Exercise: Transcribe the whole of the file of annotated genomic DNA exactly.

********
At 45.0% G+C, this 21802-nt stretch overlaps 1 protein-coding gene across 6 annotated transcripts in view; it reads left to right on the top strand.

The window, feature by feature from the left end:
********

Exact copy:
At 45.0% G+C, this 21802-nt stretch overlaps 1 protein-coding gene across 6 annotated transcripts in view; it reads left to right on the top strand.

The window, feature by feature from the left end: